In an age of immediate access and media
saturation, it’s tough for hard-working journalists out there to have a
scoop 10 other journalists don’t have.
Under every journalist’s pillow is the dream of landing
that story or interview no one else has. It’s the desire of having journalists and newspaper
following their leads, sourcing them in stories, earning co-workers’ envy and
getting the much deserved newsroom booty-call. They don’t happen often but when
they do, they are just sweet. They can take a journalist from the mundane daily
reporting to the head of the pack and that is why journalists like exclusives. To get an exclusive, a journalist might have to make dozens of calls to a source, rummage through stacks of public documents or be the lucky schmuck who picks up the phone to a hot tip.
But with budget cuts and newspapers skimming down to
two reporters in the newsroom – one to listen to the scanner for blood and guts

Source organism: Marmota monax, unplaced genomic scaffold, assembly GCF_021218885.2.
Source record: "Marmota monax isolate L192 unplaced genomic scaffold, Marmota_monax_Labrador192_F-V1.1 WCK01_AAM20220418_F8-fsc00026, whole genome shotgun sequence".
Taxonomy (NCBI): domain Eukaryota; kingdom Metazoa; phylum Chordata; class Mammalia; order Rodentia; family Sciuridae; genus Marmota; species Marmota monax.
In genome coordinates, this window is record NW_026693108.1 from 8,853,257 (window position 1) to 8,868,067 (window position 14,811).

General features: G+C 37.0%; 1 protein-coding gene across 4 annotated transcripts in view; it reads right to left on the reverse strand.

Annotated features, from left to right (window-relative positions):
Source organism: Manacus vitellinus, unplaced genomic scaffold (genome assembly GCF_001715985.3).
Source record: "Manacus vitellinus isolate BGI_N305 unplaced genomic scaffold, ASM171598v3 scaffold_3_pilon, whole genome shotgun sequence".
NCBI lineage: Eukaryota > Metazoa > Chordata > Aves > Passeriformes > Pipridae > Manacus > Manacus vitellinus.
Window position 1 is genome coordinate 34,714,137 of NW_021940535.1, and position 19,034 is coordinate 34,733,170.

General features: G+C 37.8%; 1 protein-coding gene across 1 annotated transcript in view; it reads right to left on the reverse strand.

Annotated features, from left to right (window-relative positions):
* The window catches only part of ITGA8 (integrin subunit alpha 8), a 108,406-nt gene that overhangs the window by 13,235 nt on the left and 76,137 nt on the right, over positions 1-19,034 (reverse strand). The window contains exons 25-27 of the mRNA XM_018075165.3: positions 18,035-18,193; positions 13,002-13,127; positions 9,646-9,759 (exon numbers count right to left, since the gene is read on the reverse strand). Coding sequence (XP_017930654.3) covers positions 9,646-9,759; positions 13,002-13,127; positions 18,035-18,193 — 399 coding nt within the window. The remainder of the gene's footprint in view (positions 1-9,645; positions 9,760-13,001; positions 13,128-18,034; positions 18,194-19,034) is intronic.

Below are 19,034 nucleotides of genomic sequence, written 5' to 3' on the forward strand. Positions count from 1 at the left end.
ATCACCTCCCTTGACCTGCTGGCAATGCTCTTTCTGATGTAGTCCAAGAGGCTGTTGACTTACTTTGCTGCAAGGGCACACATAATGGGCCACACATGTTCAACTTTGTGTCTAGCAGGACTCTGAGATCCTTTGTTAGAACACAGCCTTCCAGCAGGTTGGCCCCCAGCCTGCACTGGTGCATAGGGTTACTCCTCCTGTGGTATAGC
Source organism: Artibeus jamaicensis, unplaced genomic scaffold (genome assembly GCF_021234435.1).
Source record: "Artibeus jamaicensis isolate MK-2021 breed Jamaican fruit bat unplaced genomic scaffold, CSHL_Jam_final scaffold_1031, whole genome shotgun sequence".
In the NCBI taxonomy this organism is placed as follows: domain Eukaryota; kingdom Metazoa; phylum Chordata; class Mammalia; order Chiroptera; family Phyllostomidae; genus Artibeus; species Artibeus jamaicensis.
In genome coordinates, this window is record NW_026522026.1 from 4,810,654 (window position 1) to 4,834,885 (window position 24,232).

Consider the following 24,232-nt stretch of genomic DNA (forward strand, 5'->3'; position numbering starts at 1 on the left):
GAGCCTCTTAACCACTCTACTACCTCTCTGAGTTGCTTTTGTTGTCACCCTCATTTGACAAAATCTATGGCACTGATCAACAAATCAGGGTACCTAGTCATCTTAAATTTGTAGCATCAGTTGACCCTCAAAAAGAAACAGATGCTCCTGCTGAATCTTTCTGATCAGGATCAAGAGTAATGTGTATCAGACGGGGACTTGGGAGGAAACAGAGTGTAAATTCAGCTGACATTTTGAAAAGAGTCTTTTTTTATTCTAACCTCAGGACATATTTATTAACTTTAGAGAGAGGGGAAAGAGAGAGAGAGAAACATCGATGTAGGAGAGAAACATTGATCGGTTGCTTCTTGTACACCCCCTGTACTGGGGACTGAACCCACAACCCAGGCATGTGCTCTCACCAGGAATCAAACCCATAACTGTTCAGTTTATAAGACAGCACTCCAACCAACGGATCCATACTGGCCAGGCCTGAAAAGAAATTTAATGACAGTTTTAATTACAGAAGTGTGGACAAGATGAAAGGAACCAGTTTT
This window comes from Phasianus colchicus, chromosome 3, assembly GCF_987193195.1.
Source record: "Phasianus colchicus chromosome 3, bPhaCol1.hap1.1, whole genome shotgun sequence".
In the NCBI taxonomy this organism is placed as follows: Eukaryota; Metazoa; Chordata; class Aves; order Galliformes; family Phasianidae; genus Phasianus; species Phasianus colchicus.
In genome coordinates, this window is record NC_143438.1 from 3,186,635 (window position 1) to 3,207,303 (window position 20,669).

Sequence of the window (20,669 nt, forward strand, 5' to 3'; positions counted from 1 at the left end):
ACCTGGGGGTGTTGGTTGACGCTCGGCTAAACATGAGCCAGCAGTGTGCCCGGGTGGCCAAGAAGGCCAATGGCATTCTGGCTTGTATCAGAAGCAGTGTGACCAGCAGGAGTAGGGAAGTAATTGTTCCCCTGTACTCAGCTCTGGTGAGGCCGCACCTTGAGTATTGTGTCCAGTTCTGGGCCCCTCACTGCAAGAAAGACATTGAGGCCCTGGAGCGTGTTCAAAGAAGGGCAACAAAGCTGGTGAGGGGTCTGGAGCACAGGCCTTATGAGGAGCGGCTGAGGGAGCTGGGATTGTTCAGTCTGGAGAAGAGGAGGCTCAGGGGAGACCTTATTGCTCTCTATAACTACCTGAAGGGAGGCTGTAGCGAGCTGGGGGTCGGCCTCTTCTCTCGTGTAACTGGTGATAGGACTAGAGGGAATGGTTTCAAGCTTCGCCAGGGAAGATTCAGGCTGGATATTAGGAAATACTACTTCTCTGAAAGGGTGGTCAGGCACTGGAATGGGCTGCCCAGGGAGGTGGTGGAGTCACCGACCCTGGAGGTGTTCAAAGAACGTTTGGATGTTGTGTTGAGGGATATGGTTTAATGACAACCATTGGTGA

and the other to cover the city hall, school board, county supervisors, ag
board and the tri-county chili cook off – there is little time for
journalists to dig for scoops. Back in the good old days, a journalist got to enjoy an exclusive until the next day when is rivals caught up but given today’s instantaneous news cycles, a journalist’s exclusive is over before the ink dries.
But be it a with a cheating presidential candidate, a corporate whistleblower, a cheating golfer, a rouge lawmaker or a cheating movie star, journalists
are willing to sacrifice limbs, relationships and soul to land an exclusive. In
landing an exclusive, a journalist can expect to see his or her byline not in
the back of the B section, next to advertisement for gold coins, but on A1
above the fold baby – the promised land.
At least until the next day’s paper.